Jobs: Can You Trust Unemployment Data?

The report from the Bureau of Labor Statistics was just as dismal as anticipated. Unemployment in January jumped to a 16-year high of 7.6 percent, as 598,000 jobs were slashed from U.S. payrolls in the worst single-month decline since December, 1974. With 1.8 million jobs lost in the last three months, there is urgent desire in Washington to boost the economy as quickly as possible: hence, the nearly trillion-dollar stimulus package wending its way through Congress. But Washington would do well to take a deep breath before reacting to the grim numbers.

Collectively, we rely on the unemployment figures and other statistics to frame our sense of reality. They are a vital part of a matrix of data that we use to assess if we're doing well or doing badly, and that in turn shapes government policies and corporate budgets and personal spending decisions. The problem is that the statistics aren't an objective measure of reality; they are simply a best approximation created by smart people working for government agencies. Directionally, they capture the trends, but the idea that we know precisely how many are unemployed is a myth. That makes finding a solution all the more difficult.

First, there is the way the data is assembled. The official unemployment rate is the product of a telephone survey of about 60,000 homes. There is another survey, sometimes referred to as the "payroll survey," that assesses 400,000 businesses based on their reported payrolls. Both surveys have problems. The payroll survey can easily double-count someone: if you are one person with two jobs, you show up as two workers. While that can overstate the number of people employed, it could also overstate the consequences of payrolls contracting (if you have two jobs and lose one, that's bad, but not nearly as bad as losing the only job you have). The payroll survey also doesn't capture the number of self-employed (estimated at 9.5 million people), and so says little about how many people are generating an independent income.

The household survey has a larger problem. When asked point-blank, people tend to lie or shade the truth when the subject is sex, money or employment. If you get a call and are asked if you're employed, and you say yes, you're employed. If you say no, however, it may surprise you to learn that you are only unemployed if you've been actively looking for work in the past four weeks; otherwise, you are "marginally attached to the labor force" and not actually unemployed.

Critics have been saying for years that current statistics underplay how dire the employment situation is because the number of workers no longer looking for work has gone up; because many of those officially employed are "involuntarily" working fewer hours; and because saying you're "self-employed" is a face-saving way of saying you're unemployed. On the flip side, you can say you're self-employed in the household survey but also be on the payroll of a company.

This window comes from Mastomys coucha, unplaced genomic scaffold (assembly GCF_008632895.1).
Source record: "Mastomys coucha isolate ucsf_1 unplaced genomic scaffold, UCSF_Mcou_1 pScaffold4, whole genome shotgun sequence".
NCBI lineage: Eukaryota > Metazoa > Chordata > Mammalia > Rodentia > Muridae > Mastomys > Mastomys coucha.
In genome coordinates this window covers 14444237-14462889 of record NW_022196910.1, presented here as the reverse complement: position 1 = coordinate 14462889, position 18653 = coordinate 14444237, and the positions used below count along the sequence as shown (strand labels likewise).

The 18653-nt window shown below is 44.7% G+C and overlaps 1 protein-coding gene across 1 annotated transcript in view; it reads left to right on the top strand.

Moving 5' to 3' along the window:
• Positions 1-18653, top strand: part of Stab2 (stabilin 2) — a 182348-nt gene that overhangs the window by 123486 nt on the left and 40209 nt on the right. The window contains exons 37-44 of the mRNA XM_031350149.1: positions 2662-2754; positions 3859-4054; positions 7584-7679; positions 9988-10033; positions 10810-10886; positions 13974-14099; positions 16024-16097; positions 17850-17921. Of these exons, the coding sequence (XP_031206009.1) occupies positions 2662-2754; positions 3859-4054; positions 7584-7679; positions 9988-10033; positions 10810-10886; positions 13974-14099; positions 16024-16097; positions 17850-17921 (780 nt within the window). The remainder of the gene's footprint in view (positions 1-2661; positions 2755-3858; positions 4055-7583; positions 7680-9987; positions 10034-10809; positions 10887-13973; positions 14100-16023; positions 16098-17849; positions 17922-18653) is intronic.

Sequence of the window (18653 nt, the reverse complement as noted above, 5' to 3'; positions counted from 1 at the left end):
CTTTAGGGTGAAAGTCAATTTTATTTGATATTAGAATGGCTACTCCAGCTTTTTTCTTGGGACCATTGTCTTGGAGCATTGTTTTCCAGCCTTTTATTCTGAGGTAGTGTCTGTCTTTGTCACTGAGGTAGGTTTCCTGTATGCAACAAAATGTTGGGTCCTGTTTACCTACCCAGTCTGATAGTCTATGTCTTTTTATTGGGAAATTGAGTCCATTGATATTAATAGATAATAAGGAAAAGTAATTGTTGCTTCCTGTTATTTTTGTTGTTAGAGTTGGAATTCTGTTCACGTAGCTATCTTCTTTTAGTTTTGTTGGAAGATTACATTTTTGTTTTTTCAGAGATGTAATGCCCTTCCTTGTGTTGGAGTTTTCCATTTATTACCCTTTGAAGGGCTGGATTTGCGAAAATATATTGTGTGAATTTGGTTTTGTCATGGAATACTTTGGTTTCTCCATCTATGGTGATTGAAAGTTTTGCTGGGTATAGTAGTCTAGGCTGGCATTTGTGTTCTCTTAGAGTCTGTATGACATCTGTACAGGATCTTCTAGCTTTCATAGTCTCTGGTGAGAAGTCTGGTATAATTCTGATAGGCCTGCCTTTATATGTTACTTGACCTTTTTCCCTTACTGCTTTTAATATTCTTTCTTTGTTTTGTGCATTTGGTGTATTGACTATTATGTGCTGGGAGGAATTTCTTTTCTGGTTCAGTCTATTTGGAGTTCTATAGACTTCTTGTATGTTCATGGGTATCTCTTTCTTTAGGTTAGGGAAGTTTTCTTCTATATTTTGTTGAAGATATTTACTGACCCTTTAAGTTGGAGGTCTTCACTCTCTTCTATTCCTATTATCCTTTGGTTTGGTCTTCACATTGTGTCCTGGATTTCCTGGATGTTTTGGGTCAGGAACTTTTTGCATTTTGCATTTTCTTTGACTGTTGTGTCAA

Not only are the headline numbers based on a statistical fiction called the "U.S. workforce," they are also an average that masks huge variations. If you are 25 years old and have no high-school diploma, your chance of being unemployed isn't 7.6%; it's 12%. If you are African-American, it's 12.6% If you have a bachelor's degree, it's 3.8%. The sharpest increase in the past year has been young men without a college degree losing their jobs, not the white-collar workers that have been the subject of such attention in the media and in Congress. In short, race, class and education are more serious issues for overall employment than the headline numbers convey.

The urge to quantify is embedded in our society. But the idea that statisticians can then capture an objective reality isn't just a will-o-the-wisp. It also leads to serious misjudgments. If the present is seeing an upsurge of entrepreneurial activity (as often happens in economic downturns) in the context of payrolls being trimmed, then massive stimulus to restore those lost jobs isn't necessary (stimulus to arrest further job loss is another story, as is insurance for those needing unemployment benefits). If the ranks of the unemployed are being swelled by the poor and those with less formal education, then that should augur for programs targeted to help those earn degrees. Democrats and Republicans can and will take sides on those issues, but a more crucial concern is that both are basing major policy decisions on guesstimates rather than looking at the vast wealth of raw data with a critical eye and an open mind.

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